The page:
THE MAKING OF UNION TIME

From Matthew Barr, director/producer

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In decades of producing documentaries about working people and working communities, I always wanted to make a film about a union. In 2007, a contact at the local Teamsters Union pointed me in the direction of the Smithfield Foods’ pork processing plant in Tar Heel, North Carolina.

As a one-man band, between 2007 and 2015, I shot footage of demonstrations, debriefing meetings, and home visits. I filmed organizers as they encouraged workers at midnight in the Smithfield parking lot, keeping an eye out for the company’s notorious private police force as they talked. I teased out evidence from thousands of pages of National Labor Relations Board documents. Most importantly, I interviewed workers who put aside fear to fight for a cause that could cost them their jobs, their immigration status, and their freedom.

The incredible courage of the Smithfield workers—Wanda Blue, Ronnie Simmons, Lidia Victoria, Keith Ludlum, Terry Slaughter, Henry Thomas, Julia MacMillan, Lorena Ramos, and so many others—carried me through the highs and lows of making the film. They are the heroes of Union Time.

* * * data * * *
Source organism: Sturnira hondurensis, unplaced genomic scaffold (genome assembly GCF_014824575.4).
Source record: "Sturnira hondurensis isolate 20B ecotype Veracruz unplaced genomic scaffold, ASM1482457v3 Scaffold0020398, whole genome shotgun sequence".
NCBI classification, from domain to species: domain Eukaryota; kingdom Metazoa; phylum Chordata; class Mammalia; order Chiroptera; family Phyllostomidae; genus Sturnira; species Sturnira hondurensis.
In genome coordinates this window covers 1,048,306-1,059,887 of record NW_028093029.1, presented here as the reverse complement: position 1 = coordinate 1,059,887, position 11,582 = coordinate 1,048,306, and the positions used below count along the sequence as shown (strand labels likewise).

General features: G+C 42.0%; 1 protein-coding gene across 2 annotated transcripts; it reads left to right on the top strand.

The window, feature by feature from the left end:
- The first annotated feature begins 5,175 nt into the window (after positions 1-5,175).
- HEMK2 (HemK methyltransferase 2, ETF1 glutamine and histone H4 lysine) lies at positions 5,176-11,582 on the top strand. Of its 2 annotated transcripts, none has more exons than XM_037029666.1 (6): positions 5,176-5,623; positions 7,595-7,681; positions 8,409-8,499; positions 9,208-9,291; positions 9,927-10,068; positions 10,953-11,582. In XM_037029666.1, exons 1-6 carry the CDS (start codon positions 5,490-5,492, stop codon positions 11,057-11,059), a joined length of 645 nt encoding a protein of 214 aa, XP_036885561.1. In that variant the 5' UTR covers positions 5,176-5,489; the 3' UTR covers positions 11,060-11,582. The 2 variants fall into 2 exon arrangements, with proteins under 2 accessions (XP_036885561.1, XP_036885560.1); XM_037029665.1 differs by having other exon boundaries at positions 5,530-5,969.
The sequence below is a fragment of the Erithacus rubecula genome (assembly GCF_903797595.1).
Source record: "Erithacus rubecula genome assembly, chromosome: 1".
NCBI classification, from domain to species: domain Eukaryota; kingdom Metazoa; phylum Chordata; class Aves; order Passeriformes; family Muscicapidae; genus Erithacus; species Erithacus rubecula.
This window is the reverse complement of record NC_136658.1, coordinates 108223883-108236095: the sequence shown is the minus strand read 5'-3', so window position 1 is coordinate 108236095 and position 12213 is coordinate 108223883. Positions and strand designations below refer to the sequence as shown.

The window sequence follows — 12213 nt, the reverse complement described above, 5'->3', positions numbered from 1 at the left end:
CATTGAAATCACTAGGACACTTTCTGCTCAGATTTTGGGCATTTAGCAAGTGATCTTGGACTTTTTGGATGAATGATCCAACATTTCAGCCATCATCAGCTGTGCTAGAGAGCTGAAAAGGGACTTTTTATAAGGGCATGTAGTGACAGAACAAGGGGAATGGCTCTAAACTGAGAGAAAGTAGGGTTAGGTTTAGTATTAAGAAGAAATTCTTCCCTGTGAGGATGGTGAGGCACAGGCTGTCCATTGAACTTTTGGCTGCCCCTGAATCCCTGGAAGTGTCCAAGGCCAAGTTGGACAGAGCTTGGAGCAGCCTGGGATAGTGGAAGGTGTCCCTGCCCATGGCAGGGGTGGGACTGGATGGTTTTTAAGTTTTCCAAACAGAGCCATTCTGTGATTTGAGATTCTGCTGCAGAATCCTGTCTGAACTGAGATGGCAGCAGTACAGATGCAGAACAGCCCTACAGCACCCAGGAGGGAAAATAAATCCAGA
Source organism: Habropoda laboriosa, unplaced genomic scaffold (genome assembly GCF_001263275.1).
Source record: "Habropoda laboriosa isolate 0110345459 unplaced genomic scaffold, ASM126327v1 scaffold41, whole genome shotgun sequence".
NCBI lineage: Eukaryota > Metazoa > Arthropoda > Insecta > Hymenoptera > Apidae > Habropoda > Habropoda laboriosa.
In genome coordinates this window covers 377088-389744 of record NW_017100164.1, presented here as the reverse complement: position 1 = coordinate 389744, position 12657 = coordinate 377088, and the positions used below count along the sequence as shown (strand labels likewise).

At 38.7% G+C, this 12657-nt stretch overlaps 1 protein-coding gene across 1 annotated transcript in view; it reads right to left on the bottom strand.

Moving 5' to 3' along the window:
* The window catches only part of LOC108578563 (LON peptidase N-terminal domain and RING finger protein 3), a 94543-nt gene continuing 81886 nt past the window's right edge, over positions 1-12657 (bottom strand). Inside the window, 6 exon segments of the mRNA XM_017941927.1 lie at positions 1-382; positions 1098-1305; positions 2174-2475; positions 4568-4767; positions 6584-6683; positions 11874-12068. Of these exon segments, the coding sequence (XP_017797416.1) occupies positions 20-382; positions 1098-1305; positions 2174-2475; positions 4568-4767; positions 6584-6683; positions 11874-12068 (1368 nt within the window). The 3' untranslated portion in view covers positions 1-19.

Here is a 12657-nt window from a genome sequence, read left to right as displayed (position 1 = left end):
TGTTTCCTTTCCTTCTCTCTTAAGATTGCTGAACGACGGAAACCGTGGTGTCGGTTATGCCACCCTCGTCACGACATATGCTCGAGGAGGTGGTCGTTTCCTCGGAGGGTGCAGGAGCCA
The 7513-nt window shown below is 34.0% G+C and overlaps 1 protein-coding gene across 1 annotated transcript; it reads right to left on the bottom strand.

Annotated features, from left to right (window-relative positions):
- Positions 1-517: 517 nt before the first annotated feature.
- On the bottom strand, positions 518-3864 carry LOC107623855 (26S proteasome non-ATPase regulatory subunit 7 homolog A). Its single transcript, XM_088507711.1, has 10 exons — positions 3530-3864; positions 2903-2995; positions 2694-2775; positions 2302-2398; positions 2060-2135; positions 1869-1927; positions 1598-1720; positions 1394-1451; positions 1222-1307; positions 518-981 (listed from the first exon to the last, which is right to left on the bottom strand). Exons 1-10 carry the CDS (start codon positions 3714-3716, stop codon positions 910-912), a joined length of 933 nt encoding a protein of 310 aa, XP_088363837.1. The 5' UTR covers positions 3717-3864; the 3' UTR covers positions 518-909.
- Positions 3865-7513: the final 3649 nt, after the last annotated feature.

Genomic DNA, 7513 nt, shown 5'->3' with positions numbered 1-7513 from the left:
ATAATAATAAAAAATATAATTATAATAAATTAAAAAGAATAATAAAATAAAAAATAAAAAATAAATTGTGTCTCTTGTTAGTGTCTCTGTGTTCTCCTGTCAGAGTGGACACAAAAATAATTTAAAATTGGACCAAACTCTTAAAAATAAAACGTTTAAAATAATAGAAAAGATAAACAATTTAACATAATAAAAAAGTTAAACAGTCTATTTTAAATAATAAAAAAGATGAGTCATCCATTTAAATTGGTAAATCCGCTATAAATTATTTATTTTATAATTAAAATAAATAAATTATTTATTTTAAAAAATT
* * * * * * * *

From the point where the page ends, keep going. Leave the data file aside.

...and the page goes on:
Like so many documentaries this was a labor of love, a deep immersion into a culture and a cause. I shot more than 170 hours of footage for the film. My wife Cornelia and I wrestled with a complex story arc spanning 16 years and many players. Our goal was to tell the story as a major achievement of the labor movement but also use it to inspire other struggles for justice, from Moral Monday to the fight to raise the minimum wage.

To produce the film, the Unheard Voices Project received support from the Forsyth County (NC) Arts Council, the United Church of Christ Neighbors in Need program, and a number of progressive individuals, including my generous family. I was also fortunate in my capacity as a Media Studies professor at the University of North Carolina-Greensboro (UNCG) to receive grants and a research leave.